A Psalm To Break Free In Grateful Words of Thanks While Remembering Those Who Still Struggle, Fear And Know Repression
THIS will be the second attempt at writing some thoughts on the subject of Purim and this Psalm, one where King David recalls the trials of his ancestors Mordecai and daughter, Queen Esther, who risked everything to preserve and protect the Jewish captives from a very treasonous act at the hands of a high official to the King Xerxes I (Ahasuerus) of the Persian empire.
Purim performance, Jewish Theatre in Warszawa, Poland. March 2009.
Source/Attribution: Kotoviski photograph by Henryk Kotowski – Own work;
David was one of the most aware individuals that ever lived. Raised from low stature, given a heart of courage and strength that excelled that of many men; a brilliant strategist and one of the greatest leaders of all time, he was the quintessential ruler: caring deeply for those who were his subjects, especially for the poor and needy, while being the man who knew his own subjection to God for guidance, trust and provision. His own growth came from having lived so many different lives at the moment that this rich tapestry of experience carried him through all his days. It is little surprise that his psalm comes forth with such riveting zeal and tender plea.
David was a man well versed on cunning, not only to save his own life, but also the life and honor at times of his pursuers. One must not forget how he was despised by his own father-in law (King Saul) to the point of having to live among the Philistines. It’s also duly noted that Saul’s own son Jonathan and David were oathed by covenant to be each other’s closest, in life – and some believe – even in death; it preserved a kingdom’s lineage (Mephibosheth being the only surviving son of Jonathan), healed the rift caused by Saul’s betrayal to his loyalest son-in-law and ally, and allowed the progression of that bloodline to have Yeshua (Christ) fitly derived from it.
Having known so much war and carnage, then peace and prosperity as his dream to build the ‘earthly house for God’ is plotted and gathered, David taught his son (not the first born) Shlomo (Solomon) continually of the pattern and design so he could take his place by ordination as the builder and completer of this massive undertaking.
Within this psalm, as many others attest, David constantly remembers to ask God for three things: relief from oppression for himself and God’s people, remedy for the poor and needy, and that evil be visited on those who seek to destroy God’s people, heritage and servant (King David).
Of course, these were times of absolutes. Love was devotion, hate was anger, laissez-faire was rarely a state of mind, except when not focused on matters of importance. People who were loved mattered greatly; people that were loathed had become objects of scorn, or worse: sought after to avenge great wrong. These emotions traveled well into generations (as was the case in David’s writing, centuries before his becoming King.)
So, how does this Psalm apply? I’ll take a very personal view.
My mind thinks pretty much in the ‘old world’ paradigm with a bit of ‘new world’ understanding, all of it thanks in largest part to the works and acceptance of Yeshua (Christ). The brains and heart of this man have been honed to the place where there are still absolutes, yet in the mercies of God there will always be room for reconciling, in its proper time and honor. Like David, so much of what he says occupies my own head, yearnings feel very much the same, and the focus on greater works is forever before me – from the alongside abiding of trusted and revered friends to the hands and feet of one who will pick up the pieces of brokenness and bring healing and hope back into those lives that intertwine with my own.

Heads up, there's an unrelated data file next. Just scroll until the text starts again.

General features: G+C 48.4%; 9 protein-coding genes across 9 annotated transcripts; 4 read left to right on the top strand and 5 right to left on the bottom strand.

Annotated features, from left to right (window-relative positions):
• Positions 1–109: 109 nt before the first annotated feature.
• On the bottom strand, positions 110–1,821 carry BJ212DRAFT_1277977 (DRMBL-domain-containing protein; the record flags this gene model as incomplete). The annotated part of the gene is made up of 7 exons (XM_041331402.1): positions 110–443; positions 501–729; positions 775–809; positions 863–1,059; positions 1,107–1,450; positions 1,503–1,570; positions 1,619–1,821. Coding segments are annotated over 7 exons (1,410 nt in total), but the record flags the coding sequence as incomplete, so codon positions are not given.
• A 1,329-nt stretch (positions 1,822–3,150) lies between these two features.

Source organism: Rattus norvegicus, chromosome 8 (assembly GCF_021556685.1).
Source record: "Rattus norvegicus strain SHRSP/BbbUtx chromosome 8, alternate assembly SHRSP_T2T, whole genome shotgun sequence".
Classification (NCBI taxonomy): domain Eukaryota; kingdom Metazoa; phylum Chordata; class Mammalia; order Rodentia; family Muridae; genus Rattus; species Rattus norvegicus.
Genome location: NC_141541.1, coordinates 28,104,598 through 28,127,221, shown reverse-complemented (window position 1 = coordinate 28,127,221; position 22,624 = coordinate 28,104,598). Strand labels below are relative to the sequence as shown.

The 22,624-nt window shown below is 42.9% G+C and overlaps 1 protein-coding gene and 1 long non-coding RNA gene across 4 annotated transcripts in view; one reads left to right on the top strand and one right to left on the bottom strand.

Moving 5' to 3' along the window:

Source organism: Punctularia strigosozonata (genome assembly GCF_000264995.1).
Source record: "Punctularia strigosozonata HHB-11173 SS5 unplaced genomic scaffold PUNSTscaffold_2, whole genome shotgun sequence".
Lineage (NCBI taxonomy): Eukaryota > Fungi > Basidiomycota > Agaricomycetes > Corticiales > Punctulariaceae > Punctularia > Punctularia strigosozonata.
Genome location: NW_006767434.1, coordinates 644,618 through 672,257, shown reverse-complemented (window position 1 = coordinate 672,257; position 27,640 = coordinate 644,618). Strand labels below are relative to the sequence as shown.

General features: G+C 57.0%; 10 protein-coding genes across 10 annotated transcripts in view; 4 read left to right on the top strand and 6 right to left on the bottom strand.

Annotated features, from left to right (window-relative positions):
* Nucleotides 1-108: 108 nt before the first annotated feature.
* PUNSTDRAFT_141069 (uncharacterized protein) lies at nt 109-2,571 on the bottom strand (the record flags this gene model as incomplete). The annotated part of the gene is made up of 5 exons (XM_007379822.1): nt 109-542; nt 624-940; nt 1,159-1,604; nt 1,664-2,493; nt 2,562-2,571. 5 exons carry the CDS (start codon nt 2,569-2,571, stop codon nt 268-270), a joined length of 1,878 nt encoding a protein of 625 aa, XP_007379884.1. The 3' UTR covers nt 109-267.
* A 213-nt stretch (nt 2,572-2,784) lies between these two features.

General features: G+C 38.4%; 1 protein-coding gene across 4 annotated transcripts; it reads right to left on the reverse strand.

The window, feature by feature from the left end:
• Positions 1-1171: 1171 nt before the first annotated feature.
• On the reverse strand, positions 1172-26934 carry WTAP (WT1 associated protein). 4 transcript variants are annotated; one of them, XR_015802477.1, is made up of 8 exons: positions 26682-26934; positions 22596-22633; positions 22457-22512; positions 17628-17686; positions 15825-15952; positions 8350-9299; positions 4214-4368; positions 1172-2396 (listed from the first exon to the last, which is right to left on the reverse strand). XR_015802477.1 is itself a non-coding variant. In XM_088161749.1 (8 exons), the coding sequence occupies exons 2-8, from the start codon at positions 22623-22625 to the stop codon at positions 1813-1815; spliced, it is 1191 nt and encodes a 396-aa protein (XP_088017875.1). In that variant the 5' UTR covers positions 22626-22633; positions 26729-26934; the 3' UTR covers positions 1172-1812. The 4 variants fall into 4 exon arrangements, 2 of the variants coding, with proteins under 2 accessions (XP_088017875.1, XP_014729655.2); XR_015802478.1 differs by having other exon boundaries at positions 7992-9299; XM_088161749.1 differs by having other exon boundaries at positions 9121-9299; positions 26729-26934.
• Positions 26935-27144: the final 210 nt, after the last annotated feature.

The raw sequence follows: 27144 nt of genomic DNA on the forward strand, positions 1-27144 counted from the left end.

This Psalm has its own calming effect, too. The distress so prevalent today, the horrors and torments seemingly growing louder with each new day, sicken me and often give sleeplessness. Yet the hopeful man doesn’t quit, will stare evil down and speak whatever the moment’s truth needs saying, and constantly look for doors to open for bringing about a connection – one where peace can be understood, agreed, and practiced. The words of Shlomo (Solomon):
The ‘old world’ among us tend to be more word-savvy and even word-conscious, never seeing pretense embedded with friendship or closeness. Definition of terms are always chosen carefully because of the weight of meaning. It is why you see such compassion and fire from David’s writings, and indeed what endeared him to the Almighty. It is that same ‘true’ which gave Esther the resolve to relieve the Jews of certain annihilation due to one of the most cunning of ‘rules’ enacted in haste, without understanding; God’s moment takes over from bravery to overturn every evil intended on the ones who attempted a maneuver to have their bidding of treachery unfold. It is the most brilliant of masterful outcomes.
I write this today as a hope that if you who read this are in a struggle, angst has taken hold, or unending suffering seems to be your lot in life, you take a pause and let this Psalm sink in. To know that God remains at the helm, has a course charted for us if we let Him guide, and that our distress is in His sights, navigating us to better places, is an understanding Scripture confirms in countless ways. Psalm 9 in particular is my go-to moment when all seems fallen, even myself; to be reminded that God is Light, Source and Abundance despite whatever lack I own. The subject of David seems to make it easier for this ‘son’ to get, for so much of his writings have been clarifying my own personal life and ministry since a young age.